Unemployment rate in Greater Victoria is Canada's lowest

Marco Green
January 14, 2020

Canada gained a higher-than-expected 35,200 net jobs in December, entirely in full-time positions, while the unemployment rate fell to 5.6%, official data showed on Friday, figures that could ease some concerns about the strength of the Canadian economy.

There is one serious feat, considering that the recession is now a decade in the past.

Ontario added 25,100 jobs in December, boosted by gains in construction and public administration.

Irina Novoselsky, CEO of the jobs site CareerBuilder, said that more employers are offering non-wage benefits such as the chance to work remotely to potential workers and becoming less focused on educational credentials when hiring. The lowest unemployment rate in 2018 had been 3.7%.

On a monthly basis, average hourly earnings increased by 0.1% in December, missing estimates for a 0.3% gain. Notable job gains occurred in retail trade and health care, while mining lost jobs.

The unemployment rate fell to 5.6 per cent for the final month of the year, compared with a rate of 5.9 per cent in November when the country lost 71,200 jobs.

The U.S. dollar decreased in value in late trading on Friday as investors saw the worse than predicted jobs data.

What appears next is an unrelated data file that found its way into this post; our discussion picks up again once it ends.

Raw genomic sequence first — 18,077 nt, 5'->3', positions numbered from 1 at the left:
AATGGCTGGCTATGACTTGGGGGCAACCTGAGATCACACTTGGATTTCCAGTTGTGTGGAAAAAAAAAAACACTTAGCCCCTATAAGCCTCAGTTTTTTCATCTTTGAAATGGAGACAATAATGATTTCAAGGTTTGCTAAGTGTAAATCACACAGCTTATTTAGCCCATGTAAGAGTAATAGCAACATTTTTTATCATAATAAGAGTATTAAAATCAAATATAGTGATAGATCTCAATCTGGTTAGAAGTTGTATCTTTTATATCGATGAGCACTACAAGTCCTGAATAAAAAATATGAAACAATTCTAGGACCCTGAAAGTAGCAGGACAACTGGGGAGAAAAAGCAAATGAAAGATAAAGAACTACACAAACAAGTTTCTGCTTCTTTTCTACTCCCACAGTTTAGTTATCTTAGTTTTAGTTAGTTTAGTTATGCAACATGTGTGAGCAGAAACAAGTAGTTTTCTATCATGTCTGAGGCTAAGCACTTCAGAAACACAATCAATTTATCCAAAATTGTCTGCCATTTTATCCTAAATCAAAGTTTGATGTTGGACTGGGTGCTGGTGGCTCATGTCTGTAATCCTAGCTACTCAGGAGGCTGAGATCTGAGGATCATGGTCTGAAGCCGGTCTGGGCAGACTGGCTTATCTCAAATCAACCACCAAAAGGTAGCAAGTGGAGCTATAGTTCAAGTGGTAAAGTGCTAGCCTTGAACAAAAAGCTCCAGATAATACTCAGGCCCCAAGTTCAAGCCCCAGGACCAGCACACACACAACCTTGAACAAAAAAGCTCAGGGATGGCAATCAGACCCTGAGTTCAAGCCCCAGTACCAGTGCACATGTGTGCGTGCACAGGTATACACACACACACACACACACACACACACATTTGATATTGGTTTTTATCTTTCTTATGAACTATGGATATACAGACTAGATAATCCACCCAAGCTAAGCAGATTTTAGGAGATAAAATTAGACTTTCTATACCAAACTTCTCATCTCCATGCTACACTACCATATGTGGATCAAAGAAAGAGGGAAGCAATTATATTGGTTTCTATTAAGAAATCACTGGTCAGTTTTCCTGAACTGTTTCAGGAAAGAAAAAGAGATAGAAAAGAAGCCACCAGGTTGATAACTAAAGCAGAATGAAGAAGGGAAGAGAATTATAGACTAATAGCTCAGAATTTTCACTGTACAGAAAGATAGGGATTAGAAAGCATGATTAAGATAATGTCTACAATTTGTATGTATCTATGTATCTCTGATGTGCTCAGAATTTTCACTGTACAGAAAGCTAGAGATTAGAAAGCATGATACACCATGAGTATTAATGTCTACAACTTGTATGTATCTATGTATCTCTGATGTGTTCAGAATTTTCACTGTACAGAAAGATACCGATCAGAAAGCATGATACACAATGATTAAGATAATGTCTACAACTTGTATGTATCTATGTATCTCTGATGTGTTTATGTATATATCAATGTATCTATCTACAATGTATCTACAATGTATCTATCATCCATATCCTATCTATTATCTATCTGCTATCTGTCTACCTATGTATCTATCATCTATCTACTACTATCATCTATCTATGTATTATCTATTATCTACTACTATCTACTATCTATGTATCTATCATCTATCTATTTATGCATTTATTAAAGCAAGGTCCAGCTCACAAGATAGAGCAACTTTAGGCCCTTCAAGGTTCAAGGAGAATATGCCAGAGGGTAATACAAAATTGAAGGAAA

The total number of unemployed was 5.8 million, down from 6.3 million a year earlier, and the unemployment rate a year ago was 3.9%. Quebec added 21,100 jobs in the month, helped by gains in the accommodation and food services sector as well as manufacturing.

Details: Job gains were revised lower by a combined 14,000 in October and November.

ADP reported private sector employment increased by 202,000 jobs in December.

Most of the December employment gains came from service industries, extending a trend present throughout 2019 amid broad-based softness in the manufacturing sector. This level was lower than any point since at least 1994, or as far back as Bloomberg data tracks.

The labor participation rate held steady at 63.2 percent. "It is important to remember that periods of stronger wage growth for production/nonsupervisory workers in this recovery tend to be followed by periods of relatively weaker growth". The report offers a cleaner read on manufacturing and overall employment after a strike involving 46,000 General Motors Co. workers subtracted from the October count and propped up the November reading. Payrolls in November grew by 266,000, while revisions pushed payroll gains in the previous two months up by a combined 41,000. That led to the average of total people employed past year, at 251,200, being 1,700 fewer than in 2018. But the company stopped expanding its payroll the past six months, as some customers slowed output.

Other reports by Click Lancashire

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